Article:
Spotting and Dealing with Scams (2021 edition) - PRR Computers, LLC

by Phil Rice
10 months ago
929 Views

Scams are nothing new. There are certain types of people who have been out to swindle other people out of their money since, well, since before money was even a thing!

You might think scams are on the rise recently, what with all the technology now at criminals’ disposal.

And you’d be right.

Every day, thousands and thousands of people are bombarded by attempts at deception – on the phone (sometimes by humans, sometimes by robot callers), by text message, by email message, by voicemail message, by website pop-up message

And there’s really only one defense against this barrage: a little education.
Here’s a quick rundown of some of the types of scams you may spot in the wild on your various devices:

  • Fake Tech Support – These typically begin with a scary looking (but 100% fake) security warning message on your computer screen, claiming your computer is infected or hacked. Inevitably there’s some kind of toll free phone number you are urged to call so a technician can fix this for you. Often they’ll claim to officially represent Microsoft or another company name you might recognize. Don’t believe it! These phone numbers connect to call centers – typically overseas – filled with agents who are trained to trick you into giving them remote control of your computer, and then that leads to any number of schemes designed to get you to fork over money for illegitimate reasons. DO NOT CALL. And never, ever give remote access of your computer to someone you do not know personally.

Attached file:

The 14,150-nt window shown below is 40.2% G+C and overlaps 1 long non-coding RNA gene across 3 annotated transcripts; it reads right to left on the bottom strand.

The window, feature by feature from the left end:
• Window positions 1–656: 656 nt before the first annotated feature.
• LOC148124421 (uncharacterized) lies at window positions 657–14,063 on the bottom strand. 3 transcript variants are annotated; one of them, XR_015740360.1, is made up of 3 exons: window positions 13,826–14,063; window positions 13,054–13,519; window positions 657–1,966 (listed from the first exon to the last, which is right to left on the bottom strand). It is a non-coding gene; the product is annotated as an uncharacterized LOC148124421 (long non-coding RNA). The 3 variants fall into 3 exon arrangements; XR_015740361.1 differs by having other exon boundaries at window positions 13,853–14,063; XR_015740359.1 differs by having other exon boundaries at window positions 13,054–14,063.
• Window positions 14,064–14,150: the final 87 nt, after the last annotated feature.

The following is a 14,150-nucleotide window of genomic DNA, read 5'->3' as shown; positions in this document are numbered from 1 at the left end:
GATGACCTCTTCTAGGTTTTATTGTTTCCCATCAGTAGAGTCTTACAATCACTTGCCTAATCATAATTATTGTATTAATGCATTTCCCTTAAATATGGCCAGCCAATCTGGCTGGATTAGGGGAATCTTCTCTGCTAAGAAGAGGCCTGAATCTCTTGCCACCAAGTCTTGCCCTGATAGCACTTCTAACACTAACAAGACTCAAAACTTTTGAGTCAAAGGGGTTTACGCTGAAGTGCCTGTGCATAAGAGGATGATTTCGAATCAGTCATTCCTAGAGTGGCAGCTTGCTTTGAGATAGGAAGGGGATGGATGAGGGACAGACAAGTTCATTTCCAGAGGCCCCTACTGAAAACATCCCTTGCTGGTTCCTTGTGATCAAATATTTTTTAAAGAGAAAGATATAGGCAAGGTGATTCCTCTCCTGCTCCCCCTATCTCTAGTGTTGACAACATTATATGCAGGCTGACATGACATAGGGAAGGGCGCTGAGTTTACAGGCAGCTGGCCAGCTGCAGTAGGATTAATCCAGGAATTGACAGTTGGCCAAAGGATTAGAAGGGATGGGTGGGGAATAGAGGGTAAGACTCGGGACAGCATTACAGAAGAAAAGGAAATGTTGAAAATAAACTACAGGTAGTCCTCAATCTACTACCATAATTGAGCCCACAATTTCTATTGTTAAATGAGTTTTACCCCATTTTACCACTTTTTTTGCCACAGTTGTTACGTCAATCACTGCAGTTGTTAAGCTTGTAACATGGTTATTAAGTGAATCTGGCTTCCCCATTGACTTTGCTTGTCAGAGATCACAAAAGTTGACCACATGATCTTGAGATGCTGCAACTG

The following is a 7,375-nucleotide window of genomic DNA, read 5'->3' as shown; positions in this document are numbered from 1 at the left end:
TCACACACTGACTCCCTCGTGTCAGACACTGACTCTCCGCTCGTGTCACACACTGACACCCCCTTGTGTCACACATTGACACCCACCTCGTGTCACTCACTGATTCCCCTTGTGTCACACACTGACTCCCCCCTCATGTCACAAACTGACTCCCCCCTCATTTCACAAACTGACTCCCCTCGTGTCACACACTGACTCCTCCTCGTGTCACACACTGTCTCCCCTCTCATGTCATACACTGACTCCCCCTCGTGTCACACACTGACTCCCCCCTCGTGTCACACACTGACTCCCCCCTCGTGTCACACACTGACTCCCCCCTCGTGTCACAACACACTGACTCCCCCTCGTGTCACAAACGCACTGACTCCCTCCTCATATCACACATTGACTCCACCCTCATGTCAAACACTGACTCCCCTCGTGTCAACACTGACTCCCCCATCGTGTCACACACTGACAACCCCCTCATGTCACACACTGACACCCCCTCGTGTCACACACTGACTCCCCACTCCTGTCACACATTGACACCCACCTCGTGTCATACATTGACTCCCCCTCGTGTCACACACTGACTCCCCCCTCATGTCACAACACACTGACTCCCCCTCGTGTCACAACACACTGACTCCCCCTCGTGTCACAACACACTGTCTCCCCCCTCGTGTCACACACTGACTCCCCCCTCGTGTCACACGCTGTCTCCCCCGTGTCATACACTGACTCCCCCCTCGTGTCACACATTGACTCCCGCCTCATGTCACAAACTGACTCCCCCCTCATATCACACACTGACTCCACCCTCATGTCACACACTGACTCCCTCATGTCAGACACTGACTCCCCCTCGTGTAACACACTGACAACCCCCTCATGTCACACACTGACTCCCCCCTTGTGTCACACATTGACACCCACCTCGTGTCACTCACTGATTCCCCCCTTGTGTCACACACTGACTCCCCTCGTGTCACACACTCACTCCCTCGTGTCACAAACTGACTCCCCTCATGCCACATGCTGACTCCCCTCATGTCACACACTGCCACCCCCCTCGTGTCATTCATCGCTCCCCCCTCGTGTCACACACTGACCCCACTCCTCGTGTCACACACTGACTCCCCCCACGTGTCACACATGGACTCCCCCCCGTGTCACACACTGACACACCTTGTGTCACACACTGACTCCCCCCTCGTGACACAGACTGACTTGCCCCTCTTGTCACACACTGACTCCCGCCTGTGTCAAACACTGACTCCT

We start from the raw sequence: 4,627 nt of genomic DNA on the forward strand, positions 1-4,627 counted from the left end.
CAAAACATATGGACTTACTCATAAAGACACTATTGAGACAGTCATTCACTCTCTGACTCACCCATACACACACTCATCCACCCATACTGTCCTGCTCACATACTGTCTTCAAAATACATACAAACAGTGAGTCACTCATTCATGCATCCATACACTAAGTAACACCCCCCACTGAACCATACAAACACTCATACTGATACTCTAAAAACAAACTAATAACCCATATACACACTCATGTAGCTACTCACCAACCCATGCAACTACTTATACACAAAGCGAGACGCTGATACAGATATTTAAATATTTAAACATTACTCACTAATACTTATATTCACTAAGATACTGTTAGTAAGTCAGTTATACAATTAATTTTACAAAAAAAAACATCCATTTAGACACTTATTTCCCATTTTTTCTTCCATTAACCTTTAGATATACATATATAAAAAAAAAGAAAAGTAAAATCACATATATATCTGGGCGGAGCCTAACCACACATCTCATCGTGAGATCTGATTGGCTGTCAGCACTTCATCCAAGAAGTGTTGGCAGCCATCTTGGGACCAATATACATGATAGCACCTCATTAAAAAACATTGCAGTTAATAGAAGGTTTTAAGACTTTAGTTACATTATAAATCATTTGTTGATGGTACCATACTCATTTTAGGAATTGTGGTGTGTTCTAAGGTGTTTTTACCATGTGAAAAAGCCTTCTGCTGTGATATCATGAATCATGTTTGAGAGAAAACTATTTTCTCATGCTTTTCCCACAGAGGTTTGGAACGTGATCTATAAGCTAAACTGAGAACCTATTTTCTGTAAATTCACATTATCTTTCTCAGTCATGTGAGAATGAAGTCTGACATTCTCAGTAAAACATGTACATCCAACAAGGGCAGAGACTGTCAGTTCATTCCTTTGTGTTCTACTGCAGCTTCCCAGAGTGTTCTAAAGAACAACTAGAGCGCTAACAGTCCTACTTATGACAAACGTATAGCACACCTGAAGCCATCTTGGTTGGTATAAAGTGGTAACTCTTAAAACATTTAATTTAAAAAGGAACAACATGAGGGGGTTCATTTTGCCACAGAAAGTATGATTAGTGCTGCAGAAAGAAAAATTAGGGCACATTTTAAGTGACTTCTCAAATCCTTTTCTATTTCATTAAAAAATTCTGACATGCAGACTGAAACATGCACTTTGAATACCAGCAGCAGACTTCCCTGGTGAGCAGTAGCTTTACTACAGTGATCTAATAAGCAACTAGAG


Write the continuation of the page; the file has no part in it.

• Amazon Account Problem – This one is growing in popularity recently; a “customer service representative” from Amazon or another online shopping vendor reaches out to you and says your account has been used to make a big purchase, or that someone has stolen your identity to make a big purchase… and they offer to fix this problem for you. DO NOT BELIEVE IT. Hang up, and don’t give them any information. It’s all a scam to deprive you of money through an elaborate scheme which talks of “refunds” and such – it’s all a ploy.
  • Roku “Expiration” – Another fairly recent scam, targeting owners of Roku streaming devices. A representative will inform you that your Roku software has “expired” and you need to renew it to continue using the device. IT’S A LIE. Roku devices may get old over time, but the software doesn’t expire. And Roku doesn’t even sell the “service package” these scammers are trying to trick you into buying.
  • Refund Scams – Perhaps the most tricky and enticing of all scams, this one is where a supposed representative of some company contacts you to say they owe YOU money for some reason and want to get the money back to you. THEY ARE LYING. The way this scam works is somewhat fascinating, but highly dangerous. Search YouTube for videos about “refund scams” to see how they work. What’s important for now, though, is just to understand that while on the surface this scammer will appear to want to send money to you, they will in fact turn the tables and money will only go in one direction – from you, to them. As if this wasn’t cruel enough… often this scam is deliberately perpetrated on people who have fallen for the fake tech support scam in the past!
  • IRS / SSA – Some scam outfits specialize in posing as the Internal Revenue Service or the Social Security Administration in this frightening extortion scheme designed to scare you into paying money under threat of arrest, freezing your bank accounts, etc. IT’S A RUSE.